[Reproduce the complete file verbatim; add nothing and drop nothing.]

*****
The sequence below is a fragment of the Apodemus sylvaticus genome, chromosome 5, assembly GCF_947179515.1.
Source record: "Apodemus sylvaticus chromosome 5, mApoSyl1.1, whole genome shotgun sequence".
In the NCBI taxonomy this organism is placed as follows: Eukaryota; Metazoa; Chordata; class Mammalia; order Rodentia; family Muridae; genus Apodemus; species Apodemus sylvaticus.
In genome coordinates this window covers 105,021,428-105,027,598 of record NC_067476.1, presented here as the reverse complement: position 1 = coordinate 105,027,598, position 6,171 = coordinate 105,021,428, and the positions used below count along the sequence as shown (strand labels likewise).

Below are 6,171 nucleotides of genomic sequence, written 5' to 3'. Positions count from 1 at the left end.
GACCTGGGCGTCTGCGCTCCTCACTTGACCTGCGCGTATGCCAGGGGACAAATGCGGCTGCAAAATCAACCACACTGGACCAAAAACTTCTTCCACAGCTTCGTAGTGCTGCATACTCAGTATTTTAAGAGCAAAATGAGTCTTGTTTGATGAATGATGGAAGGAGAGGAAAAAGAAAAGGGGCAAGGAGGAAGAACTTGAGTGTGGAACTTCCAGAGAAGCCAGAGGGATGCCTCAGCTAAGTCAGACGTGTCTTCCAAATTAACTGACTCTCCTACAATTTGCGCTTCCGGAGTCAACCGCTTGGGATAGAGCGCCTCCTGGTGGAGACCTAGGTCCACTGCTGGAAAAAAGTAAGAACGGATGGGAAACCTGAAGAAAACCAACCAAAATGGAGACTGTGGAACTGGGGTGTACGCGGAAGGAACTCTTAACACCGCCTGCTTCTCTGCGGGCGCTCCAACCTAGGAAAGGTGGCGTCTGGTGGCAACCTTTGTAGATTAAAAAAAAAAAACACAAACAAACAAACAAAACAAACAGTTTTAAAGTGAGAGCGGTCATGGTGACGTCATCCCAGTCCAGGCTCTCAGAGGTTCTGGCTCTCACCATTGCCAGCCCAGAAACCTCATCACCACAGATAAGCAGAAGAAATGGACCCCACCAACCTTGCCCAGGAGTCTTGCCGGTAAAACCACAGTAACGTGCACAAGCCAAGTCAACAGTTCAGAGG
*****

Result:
The sequence below is a fragment of the Apodemus sylvaticus genome, chromosome 5, assembly GCF_947179515.1.
Source record: "Apodemus sylvaticus chromosome 5, mApoSyl1.1, whole genome shotgun sequence".
In the NCBI taxonomy this organism is placed as follows: Eukaryota; Metazoa; Chordata; class Mammalia; order Rodentia; family Muridae; genus Apodemus; species Apodemus sylvaticus.
In genome coordinates this window covers 105,021,428-105,027,598 of record NC_067476.1, presented here as the reverse complement: position 1 = coordinate 105,027,598, position 6,171 = coordinate 105,021,428, and the positions used below count along the sequence as shown (strand labels likewise).

Below are 6,171 nucleotides of genomic sequence, written 5' to 3'. Positions count from 1 at the left end.
GACCTGGGCGTCTGCGCTCCTCACTTGACCTGCGCGTATGCCAGGGGACAAATGCGGCTGCAAAATCAACCACACTGGACCAAAAACTTCTTCCACAGCTTCGTAGTGCTGCATACTCAGTATTTTAAGAGCAAAATGAGTCTTGTTTGATGAATGATGGAAGGAGAGGAAAAAGAAAAGGGGCAAGGAGGAAGAACTTGAGTGTGGAACTTCCAGAGAAGCCAGAGGGATGCCTCAGCTAAGTCAGACGTGTCTTCCAAATTAACTGACTCTCCTACAATTTGCGCTTCCGGAGTCAACCGCTTGGGATAGAGCGCCTCCTGGTGGAGACCTAGGTCCACTGCTGGAAAAAAGTAAGAACGGATGGGAAACCTGAAGAAAACCAACCAAAATGGAGACTGTGGAACTGGGGTGTACGCGGAAGGAACTCTTAACACCGCCTGCTTCTCTGCGGGCGCTCCAACCTAGGAAAGGTGGCGTCTGGTGGCAACCTTTGTAGATTAAAAAAAAAAAACACAAACAAACAAACAAAACAAACAGTTTTAAAGTGAGAGCGGTCATGGTGACGTCATCCCAGTCCAGGCTCTCAGAGGTTCTGGCTCTCACCATTGCCAGCCCAGAAACCTCATCACCACAGATAAGCAGAAGAAATGGACCCCACCAACCTTGCCCAGGAGTCTTGCCGGTAAAACCACAGTAACGTGCACAAGCCAAGTCAACAGTTCAGAGG